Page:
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What does it mean to optimize for the map to fit the territory, but not the other way around? (After all: we can improve fit between map and territory by changing either map or territory.) Maybe it's complicated, but primarily what it means is that the map is the part that's being selected in the optimization. When communicating, I'm not using my full agency to make my claims true; rather, I'm specifically selecting the claims to be true.

I don't know whether you are familiar with it, but most speech acts or writing acts are considered to have either a "word-to-world" direction of fit, e.g. statements, or a "world-to-word" direction of fit, e.g. commands. Only with the former the agents optimize the speech act ("word") to fit the world; in the latter case they optimize the world to fit the speech act. The fit would be truth in the case of a statement, execution in the case of a command.

There is an analogous but more basic distinction for intentional states ("propositional attitudes"), where the "intentionality" of a mental state is its aboutness. Some have a mind-to-world direction of fit, e.g. beliefs, while others have a world-to-mind direction of fit, e.g. desires or intentions. The former are satisfied when the mind is optimized to fit the world, the latter when the world is optimized to fit the mind.

(Speech acts seem to be honest only insofar the speaker/writer holds an analogous intentional state. So someone who states that snow is white is only honest if they believe that snow is white. For lying the speaker would, apart from being dishonest, also need a deceptive intention with the speech act, i.e. intenting the listener to believe that the speaker believes that snow is white.)

So it seems in the above paragraph you are only considering the word-to-world / mind-to-world direction of fit?


It's interesting to note that we can still get Aumann's Agreement Theorem while abandoning the partition assumption (see Ignoring ignorance and agreeing to disagree, by Dov Samet). However, we still need Reflexivity and Transitivity for that result. Still, this gives some hope that we can do without the partition assumption without things getting too crazy.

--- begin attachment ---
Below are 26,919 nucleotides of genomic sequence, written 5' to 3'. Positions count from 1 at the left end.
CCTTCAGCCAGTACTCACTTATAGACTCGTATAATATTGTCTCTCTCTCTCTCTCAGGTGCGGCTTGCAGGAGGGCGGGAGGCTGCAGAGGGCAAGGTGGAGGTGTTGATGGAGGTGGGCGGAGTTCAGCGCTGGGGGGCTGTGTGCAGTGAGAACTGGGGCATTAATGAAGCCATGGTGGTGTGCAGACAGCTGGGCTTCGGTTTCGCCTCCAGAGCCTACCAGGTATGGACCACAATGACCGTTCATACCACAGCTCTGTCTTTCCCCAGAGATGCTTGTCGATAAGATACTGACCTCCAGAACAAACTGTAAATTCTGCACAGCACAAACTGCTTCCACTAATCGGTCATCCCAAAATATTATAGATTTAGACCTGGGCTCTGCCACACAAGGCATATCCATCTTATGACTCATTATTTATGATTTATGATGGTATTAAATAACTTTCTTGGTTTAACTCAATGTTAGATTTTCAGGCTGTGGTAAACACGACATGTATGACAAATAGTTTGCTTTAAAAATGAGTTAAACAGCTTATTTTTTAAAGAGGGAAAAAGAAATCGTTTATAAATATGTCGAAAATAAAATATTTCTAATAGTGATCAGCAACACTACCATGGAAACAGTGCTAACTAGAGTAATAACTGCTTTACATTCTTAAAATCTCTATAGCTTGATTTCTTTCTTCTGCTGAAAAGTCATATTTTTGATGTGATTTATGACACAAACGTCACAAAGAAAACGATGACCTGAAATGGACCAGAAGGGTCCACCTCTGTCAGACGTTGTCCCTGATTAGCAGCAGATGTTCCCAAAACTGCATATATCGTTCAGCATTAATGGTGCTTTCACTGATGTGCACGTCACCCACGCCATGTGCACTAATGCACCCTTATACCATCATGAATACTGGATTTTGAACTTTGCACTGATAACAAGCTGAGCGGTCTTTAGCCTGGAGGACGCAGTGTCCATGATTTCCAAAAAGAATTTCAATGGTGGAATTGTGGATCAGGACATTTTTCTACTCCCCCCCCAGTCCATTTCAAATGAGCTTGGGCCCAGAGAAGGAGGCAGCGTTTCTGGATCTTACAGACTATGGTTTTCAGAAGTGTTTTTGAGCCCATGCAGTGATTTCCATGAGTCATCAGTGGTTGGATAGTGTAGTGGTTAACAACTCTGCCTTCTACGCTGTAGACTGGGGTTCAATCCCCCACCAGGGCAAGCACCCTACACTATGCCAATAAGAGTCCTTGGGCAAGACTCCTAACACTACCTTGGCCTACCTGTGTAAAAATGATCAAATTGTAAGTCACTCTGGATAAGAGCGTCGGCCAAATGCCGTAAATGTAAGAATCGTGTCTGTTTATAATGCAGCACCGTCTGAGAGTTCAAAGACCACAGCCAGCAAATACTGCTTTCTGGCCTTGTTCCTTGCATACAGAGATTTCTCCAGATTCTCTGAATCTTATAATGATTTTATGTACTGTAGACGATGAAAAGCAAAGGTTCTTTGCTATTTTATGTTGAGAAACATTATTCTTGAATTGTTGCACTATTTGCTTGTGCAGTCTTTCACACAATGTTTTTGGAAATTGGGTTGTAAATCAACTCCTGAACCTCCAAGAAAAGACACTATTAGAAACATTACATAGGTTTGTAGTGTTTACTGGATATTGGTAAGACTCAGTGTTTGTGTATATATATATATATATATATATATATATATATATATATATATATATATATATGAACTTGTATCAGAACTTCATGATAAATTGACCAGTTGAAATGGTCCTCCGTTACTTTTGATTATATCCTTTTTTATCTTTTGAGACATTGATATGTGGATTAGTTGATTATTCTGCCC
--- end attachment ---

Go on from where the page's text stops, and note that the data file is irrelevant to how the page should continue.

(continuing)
I don't quite get this paragraph. Do you suggest that the failure of Aumanns disagreement theorem would be "crazy"? I know his result has become widely accepted in some circles (including, I think, LessWrong) but

a) the conclusion of the theorem is highly counterintuitive, which should make us suspicious, and

b) it relies on Aumann's own specific formalization of "common knowledge" (mentioned under "alternative accounts" in SEP) which may very well be fatally flawed and not be instantiated in rational agents, let alone in actual ones.

It has always baffled me that some people (including economists and LW style rationalists) celebrate a result which relies on the, as you argued, highly questionable, concept of common knowledge, or at least one specific formalization of it.

To be clear, rejecting Aumann's account of common knowledge would make his proof unsound (albeit still valid), but it would not solve the general "disagreement paradox", the counterintuitive conclusion that rational disagreements seem to be impossible: There are several other arguments which lead this conclusion, and which do not rely on any notion of common knowledge. (Such as this essay by Richard Feldman, which is quite well-known in philosophy and which makes only very weak assumptions.)